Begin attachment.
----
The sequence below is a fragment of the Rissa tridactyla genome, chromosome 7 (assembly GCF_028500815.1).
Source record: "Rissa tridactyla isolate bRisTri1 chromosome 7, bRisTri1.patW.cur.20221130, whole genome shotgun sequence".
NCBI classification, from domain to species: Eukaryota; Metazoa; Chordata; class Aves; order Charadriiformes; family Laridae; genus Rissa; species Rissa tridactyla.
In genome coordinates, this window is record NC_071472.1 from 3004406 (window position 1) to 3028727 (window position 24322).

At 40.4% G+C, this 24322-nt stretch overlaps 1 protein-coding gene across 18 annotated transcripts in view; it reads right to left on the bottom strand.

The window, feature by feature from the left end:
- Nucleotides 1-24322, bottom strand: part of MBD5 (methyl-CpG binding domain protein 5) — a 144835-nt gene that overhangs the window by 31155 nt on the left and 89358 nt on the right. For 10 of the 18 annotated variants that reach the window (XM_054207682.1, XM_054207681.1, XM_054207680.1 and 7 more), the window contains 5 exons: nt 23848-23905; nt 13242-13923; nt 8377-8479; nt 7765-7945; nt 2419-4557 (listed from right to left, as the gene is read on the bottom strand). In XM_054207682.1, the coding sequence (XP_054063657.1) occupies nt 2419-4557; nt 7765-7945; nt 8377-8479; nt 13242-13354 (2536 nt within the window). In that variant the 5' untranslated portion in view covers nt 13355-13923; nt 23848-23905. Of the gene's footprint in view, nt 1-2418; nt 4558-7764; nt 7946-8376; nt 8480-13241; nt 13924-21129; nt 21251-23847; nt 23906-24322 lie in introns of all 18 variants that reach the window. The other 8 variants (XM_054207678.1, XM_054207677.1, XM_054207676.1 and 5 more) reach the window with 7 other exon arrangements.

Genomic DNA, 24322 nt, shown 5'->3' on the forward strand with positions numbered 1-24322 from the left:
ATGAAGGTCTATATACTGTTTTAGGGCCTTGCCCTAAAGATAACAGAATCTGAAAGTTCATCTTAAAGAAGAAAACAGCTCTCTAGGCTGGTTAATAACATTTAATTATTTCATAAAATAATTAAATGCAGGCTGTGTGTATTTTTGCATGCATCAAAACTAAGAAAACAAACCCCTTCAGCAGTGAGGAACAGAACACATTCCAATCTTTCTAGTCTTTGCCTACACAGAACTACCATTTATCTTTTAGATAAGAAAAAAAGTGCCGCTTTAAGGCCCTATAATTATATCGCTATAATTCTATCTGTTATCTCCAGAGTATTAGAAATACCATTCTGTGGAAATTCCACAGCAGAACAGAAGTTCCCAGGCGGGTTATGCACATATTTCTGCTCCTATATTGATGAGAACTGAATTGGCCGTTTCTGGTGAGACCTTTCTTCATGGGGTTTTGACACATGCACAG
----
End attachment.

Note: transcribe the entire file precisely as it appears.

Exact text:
The sequence below is a fragment of the Rissa tridactyla genome, chromosome 7 (assembly GCF_028500815.1).
Source record: "Rissa tridactyla isolate bRisTri1 chromosome 7, bRisTri1.patW.cur.20221130, whole genome shotgun sequence".
NCBI classification, from domain to species: Eukaryota; Metazoa; Chordata; class Aves; order Charadriiformes; family Laridae; genus Rissa; species Rissa tridactyla.
In genome coordinates, this window is record NC_071472.1 from 3004406 (window position 1) to 3028727 (window position 24322).

At 40.4% G+C, this 24322-nt stretch overlaps 1 protein-coding gene across 18 annotated transcripts in view; it reads right to left on the bottom strand.

The window, feature by feature from the left end:
- Nucleotides 1-24322, bottom strand: part of MBD5 (methyl-CpG binding domain protein 5) — a 144835-nt gene that overhangs the window by 31155 nt on the left and 89358 nt on the right. For 10 of the 18 annotated variants that reach the window (XM_054207682.1, XM_054207681.1, XM_054207680.1 and 7 more), the window contains 5 exons: nt 23848-23905; nt 13242-13923; nt 8377-8479; nt 7765-7945; nt 2419-4557 (listed from right to left, as the gene is read on the bottom strand). In XM_054207682.1, the coding sequence (XP_054063657.1) occupies nt 2419-4557; nt 7765-7945; nt 8377-8479; nt 13242-13354 (2536 nt within the window). In that variant the 5' untranslated portion in view covers nt 13355-13923; nt 23848-23905. Of the gene's footprint in view, nt 1-2418; nt 4558-7764; nt 7946-8376; nt 8480-13241; nt 13924-21129; nt 21251-23847; nt 23906-24322 lie in introns of all 18 variants that reach the window. The other 8 variants (XM_054207678.1, XM_054207677.1, XM_054207676.1 and 5 more) reach the window with 7 other exon arrangements.

Genomic DNA, 24322 nt, shown 5'->3' on the forward strand with positions numbered 1-24322 from the left:
ATGAAGGTCTATATACTGTTTTAGGGCCTTGCCCTAAAGATAACAGAATCTGAAAGTTCATCTTAAAGAAGAAAACAGCTCTCTAGGCTGGTTAATAACATTTAATTATTTCATAAAATAATTAAATGCAGGCTGTGTGTATTTTTGCATGCATCAAAACTAAGAAAACAAACCCCTTCAGCAGTGAGGAACAGAACACATTCCAATCTTTCTAGTCTTTGCCTACACAGAACTACCATTTATCTTTTAGATAAGAAAAAAAGTGCCGCTTTAAGGCCCTATAATTATATCGCTATAATTCTATCTGTTATCTCCAGAGTATTAGAAATACCATTCTGTGGAAATTCCACAGCAGAACAGAAGTTCCCAGGCGGGTTATGCACATATTTCTGCTCCTATATTGATGAGAACTGAATTGGCCGTTTCTGGTGAGACCTTTCTTCATGGGGTTTTGACACATGCACAG